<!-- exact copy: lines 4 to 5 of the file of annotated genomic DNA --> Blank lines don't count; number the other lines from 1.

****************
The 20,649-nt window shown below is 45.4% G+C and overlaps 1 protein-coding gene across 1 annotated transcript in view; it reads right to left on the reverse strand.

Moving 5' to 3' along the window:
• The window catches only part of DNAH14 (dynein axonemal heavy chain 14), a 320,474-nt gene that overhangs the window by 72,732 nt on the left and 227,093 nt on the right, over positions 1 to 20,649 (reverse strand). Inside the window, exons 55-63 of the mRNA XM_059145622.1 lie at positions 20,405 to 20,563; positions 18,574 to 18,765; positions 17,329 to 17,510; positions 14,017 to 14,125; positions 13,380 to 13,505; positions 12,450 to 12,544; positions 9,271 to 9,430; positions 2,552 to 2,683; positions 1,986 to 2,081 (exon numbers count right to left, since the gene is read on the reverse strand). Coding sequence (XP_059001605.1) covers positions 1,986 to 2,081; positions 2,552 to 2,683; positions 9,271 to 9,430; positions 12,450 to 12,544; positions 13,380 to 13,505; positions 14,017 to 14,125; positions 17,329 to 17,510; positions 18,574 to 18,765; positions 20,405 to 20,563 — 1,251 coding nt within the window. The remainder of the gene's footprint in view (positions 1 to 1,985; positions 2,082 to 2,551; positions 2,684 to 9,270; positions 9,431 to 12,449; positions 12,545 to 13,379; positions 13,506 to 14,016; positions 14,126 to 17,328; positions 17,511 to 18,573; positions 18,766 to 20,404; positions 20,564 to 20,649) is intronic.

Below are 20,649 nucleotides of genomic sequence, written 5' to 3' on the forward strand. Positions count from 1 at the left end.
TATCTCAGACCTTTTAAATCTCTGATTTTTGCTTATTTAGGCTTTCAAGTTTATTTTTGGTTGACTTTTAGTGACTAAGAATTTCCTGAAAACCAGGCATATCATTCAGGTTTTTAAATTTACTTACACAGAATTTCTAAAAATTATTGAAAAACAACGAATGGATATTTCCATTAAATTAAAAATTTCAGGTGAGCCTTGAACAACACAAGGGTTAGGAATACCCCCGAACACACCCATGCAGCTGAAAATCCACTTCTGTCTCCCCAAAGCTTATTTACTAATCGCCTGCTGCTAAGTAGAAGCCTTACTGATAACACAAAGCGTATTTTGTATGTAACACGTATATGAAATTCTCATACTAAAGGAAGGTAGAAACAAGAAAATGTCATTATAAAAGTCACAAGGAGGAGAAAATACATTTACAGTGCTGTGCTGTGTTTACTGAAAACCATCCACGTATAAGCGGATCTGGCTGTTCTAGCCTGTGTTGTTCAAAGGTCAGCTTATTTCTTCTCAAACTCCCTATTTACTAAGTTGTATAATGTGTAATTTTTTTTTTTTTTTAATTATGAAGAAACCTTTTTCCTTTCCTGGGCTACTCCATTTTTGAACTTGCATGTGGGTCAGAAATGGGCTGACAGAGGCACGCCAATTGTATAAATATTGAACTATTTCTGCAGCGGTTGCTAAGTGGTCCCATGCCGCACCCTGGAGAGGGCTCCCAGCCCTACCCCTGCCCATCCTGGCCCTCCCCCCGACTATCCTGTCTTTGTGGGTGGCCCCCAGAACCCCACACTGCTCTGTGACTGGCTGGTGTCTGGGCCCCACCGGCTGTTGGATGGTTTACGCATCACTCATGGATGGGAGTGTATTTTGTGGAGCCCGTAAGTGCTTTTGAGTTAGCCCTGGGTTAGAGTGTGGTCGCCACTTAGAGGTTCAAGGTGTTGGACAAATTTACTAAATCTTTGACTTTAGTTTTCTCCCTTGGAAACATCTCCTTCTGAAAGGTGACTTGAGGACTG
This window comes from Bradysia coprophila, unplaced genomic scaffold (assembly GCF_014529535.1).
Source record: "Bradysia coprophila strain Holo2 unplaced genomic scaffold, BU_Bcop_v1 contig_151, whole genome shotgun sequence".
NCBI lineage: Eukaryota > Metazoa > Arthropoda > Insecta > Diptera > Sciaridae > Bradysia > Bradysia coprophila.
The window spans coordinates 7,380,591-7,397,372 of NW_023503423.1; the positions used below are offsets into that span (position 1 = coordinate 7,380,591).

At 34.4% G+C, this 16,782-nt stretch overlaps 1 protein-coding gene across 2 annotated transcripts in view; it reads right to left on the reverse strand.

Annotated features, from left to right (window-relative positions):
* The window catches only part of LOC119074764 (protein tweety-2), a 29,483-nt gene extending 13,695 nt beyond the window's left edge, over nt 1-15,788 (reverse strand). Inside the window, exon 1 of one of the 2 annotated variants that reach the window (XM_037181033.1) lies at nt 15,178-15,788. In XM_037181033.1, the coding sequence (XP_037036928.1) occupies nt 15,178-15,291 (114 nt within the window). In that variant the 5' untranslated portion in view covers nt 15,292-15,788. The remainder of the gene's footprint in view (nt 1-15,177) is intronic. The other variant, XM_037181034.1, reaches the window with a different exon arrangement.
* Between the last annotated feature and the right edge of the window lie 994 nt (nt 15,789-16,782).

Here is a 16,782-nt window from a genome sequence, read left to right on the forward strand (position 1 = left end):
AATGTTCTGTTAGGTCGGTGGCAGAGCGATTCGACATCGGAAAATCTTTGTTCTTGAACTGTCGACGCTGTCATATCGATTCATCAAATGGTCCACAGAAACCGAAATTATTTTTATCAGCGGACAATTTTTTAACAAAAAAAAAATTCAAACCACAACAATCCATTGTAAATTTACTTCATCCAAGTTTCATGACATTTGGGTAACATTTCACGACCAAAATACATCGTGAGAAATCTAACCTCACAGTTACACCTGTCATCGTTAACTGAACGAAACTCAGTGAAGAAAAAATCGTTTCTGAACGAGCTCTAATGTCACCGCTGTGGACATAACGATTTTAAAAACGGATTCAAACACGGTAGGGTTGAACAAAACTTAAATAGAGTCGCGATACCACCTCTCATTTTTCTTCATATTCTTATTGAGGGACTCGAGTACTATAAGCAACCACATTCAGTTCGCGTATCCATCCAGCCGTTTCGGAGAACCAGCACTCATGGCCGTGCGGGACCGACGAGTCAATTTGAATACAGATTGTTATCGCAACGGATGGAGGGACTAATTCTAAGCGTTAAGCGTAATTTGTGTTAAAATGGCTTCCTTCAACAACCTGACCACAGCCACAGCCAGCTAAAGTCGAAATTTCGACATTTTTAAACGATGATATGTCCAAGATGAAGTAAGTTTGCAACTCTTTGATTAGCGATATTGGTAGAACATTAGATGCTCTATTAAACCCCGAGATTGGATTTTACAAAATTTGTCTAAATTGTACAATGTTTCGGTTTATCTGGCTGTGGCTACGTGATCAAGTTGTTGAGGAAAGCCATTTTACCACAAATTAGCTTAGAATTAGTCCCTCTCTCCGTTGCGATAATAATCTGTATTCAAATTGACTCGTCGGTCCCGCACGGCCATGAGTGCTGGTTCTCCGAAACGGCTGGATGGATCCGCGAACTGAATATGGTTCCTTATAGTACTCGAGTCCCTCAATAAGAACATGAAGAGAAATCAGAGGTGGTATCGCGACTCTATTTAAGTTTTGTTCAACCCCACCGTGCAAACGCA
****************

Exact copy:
Below are 20,649 nucleotides of genomic sequence, written 5' to 3' on the forward strand. Positions count from 1 at the left end.
TATCTCAGACCTTTTAAATCTCTGATTTTTGCTTATTTAGGCTTTCAAGTTTATTTTTGGTTGACTTTTAGTGACTAAGAATTTCCTGAAAACCAGGCATATCATTCAGGTTTTTAAATTTACTTACACAGAATTTCTAAAAATTATTGAAAAACAACGAATGGATATTTCCATTAAATTAAAAATTTCAGGTGAGCCTTGAACAACACAAGGGTTAGGAATACCCCCGAACACACCCATGCAGCTGAAAATCCACTTCTGTCTCCCCAAAGCTTATTTACTAATCGCCTGCTGCTAAGTAGAAGCCTTACTGATAACACAAAGCGTATTTTGTATGTAACACGTATATGAAATTCTCATACTAAAGGAAGGTAGAAACAAGAAAATGTCATTATAAAAGTCACAAGGAGGAGAAAATACATTTACAGTGCTGTGCTGTGTTTACTGAAAACCATCCACGTATAAGCGGATCTGGCTGTTCTAGCCTGTGTTGTTCAAAGGTCAGCTTATTTCTTCTCAAACTCCCTATTTACTAAGTTGTATAATGTGTAATTTTTTTTTTTTTTTAATTATGAAGAAACCTTTTTCCTTTCCTGGGCTACTCCATTTTTGAACTTGCATGTGGGTCAGAAATGGGCTGACAGAGGCACGCCAATTGTATAAATATTGAACTATTTCTGCAGCGGTTGCTAAGTGGTCCCATGCCGCACCCTGGAGAGGGCTCCCAGCCCTACCCCTGCCCATCCTGGCCCTCCCCCCGACTATCCTGTCTTTGTGGGTGGCCCCCAGAACCCCACACTGCTCTGTGACTGGCTGGTGTCTGGGCCCCACCGGCTGTTGGATGGTTTACGCATCACTCATGGATGGGAGTGTATTTTGTGGAGCCCGTAAGTGCTTTTGAGTTAGCCCTGGGTTAGAGTGTGGTCGCCACTTAGAGGTTCAAGGTGTTGGACAAATTTACTAAATCTTTGACTTTAGTTTTCTCCCTTGGAAACATCTCCTTCTGAAAGGTGACTTGAGGACTG